Saturday, June 03, 2006

Although it's old news, we now have both McCain and Giuliani (appearing with Ralph Reed) sucking up to the religious right with each doing what's apparently necessary to secure the GOP slot for president. Although many (including myself) were initially puzzled with McCain's odd overtures and his willingness to forgive and forget with ease, it appears as if he's simply trying to navigate through a near-impossible obstacle course.

Given this modern-day version of the Republican Party, McCain (and Giuliani) likely deduced that one must first shift hard to the right to lock-up the strident, zombie sect of the party. Once accomplishing that feat, and after securing the party nomination, one must then abruptly shift back hard to the middle. For McCain, he must then reestablish his reputation as a maverick, the daring outside-the-box pragmatist who desires change. (Whether any of that's true or not is not the point; it's this crafted image that made him popular on a national level). However, he'll then have to contend with the moderates who have come to seriously question his positions given the courting of Falwell et al, and as he lurches back to the middle, he'll then alienate many of the religious folks he tried to win over from the start.

Good luck with all of that! You can see why it's a near-impossible assignment for anyone. This is the GOP created by Rove and it will be one of many BushCo legacy items that those in the party will have to undo and fix.

Yet, despite all of the above, I believe both McCain and Giuliani are making a big mistake. It may be evidence of blindly following the advice of their handlers (recall what that did for Gore and Kerry), after learning some hard lessons in the 2000 and 2004 elections about voter participation rates within the party.

As most everybody knows, today's GOP has become a hostage to the religious faction of the party. Yes, hardcore Bible thumpers make for wonderfully motivated and compliant voters (with Rove operating the hand-held controls). However, in certain key respects, the situation is a bit different this time around.

For one, when GW ran in 2000, he was already a born-again convert who had a record when it came to issues the religious right regarded as high-importance. McCain and Giuliani do not have this pedigree, with neither a born-again or known for any kind of religious zealotry. In fact, both have held fairly liberal social positions in the past. It will be difficult sledding for either of these two men when it comes to convincing these church-going folks that they're one of them.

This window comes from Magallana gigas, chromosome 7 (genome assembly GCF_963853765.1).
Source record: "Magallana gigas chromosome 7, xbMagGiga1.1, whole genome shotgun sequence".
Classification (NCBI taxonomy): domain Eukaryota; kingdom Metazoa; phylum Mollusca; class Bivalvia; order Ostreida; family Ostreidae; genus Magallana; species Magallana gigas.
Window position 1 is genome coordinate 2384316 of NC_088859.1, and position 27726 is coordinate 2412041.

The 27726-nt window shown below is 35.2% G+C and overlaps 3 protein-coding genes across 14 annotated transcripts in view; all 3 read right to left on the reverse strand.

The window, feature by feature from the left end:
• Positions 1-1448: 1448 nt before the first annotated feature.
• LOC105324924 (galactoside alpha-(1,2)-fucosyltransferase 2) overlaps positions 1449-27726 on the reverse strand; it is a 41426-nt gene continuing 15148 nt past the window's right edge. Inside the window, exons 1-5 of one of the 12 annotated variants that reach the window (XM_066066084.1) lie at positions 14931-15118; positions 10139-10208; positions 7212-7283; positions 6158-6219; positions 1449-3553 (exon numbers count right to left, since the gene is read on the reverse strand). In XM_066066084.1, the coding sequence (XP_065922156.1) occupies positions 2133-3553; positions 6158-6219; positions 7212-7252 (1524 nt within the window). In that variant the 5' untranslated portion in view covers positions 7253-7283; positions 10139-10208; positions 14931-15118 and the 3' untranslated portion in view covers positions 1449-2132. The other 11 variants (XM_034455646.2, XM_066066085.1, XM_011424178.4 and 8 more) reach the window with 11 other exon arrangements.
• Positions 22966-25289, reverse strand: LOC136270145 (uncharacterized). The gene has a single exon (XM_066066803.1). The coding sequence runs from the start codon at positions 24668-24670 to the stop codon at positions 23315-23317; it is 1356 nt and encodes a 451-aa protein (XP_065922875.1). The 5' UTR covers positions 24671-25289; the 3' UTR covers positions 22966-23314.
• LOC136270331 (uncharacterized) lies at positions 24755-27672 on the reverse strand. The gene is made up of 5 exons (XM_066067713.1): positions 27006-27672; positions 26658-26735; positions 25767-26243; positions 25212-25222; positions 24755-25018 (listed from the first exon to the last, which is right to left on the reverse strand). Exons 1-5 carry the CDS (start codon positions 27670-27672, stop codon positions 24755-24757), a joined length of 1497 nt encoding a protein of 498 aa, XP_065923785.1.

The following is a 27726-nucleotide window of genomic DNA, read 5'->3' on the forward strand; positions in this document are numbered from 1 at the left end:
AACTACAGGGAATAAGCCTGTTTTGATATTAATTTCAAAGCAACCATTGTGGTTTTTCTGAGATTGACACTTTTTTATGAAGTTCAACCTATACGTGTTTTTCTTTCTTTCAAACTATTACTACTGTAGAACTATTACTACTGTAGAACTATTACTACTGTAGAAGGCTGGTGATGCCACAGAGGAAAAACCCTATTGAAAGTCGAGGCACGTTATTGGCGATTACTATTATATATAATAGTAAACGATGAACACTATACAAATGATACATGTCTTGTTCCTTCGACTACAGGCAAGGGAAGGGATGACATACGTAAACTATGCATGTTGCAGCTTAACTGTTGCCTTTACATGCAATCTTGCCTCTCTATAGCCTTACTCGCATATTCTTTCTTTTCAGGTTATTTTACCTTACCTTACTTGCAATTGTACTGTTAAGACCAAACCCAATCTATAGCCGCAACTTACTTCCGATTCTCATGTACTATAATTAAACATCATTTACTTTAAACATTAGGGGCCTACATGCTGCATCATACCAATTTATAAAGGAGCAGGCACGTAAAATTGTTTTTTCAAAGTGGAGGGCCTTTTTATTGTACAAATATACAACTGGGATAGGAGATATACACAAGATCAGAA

The other obstacle in this effort to persuade has been made that much more difficult by BushCo. Over the last six years, the religious right has grown increasingly disgruntled and pissed off, feeling betrayed by this administration. As part of the agreement, they diligently voted for Bush in exchange for promises of hard-fought action for their causes (abortion, gay marriage, etc.). Every now and again Bush has tossed them a symbolic bone, but the bottom line is Rove has used them like a tool. Keep them in line, stoke their passions when convenient (around election time), play on their fears -- do all that's necessary to make sure they get out and vote, but in the end ultimately do very little of substance for them. There's growing evidence that the religious right has picked up on this scheme and they're not likely to let it happen again. So, the litmus test will be that much greater in '06 and '08 when it comes to judging a GOP candidate as someone who will truly try to stir it up and get things done, for real, as opposed to the past six years of smoke-and-mirrors manipulation.

To that end, McCain and Giuliani may be making a futile and big mistake. By spending time courting a segment of voters they have much lower odds of seducing (vs. '00 and '04), they will effectively alienate a larger group of voters (moderates plus anti-GW party converts), making for a lose-lose strategy.

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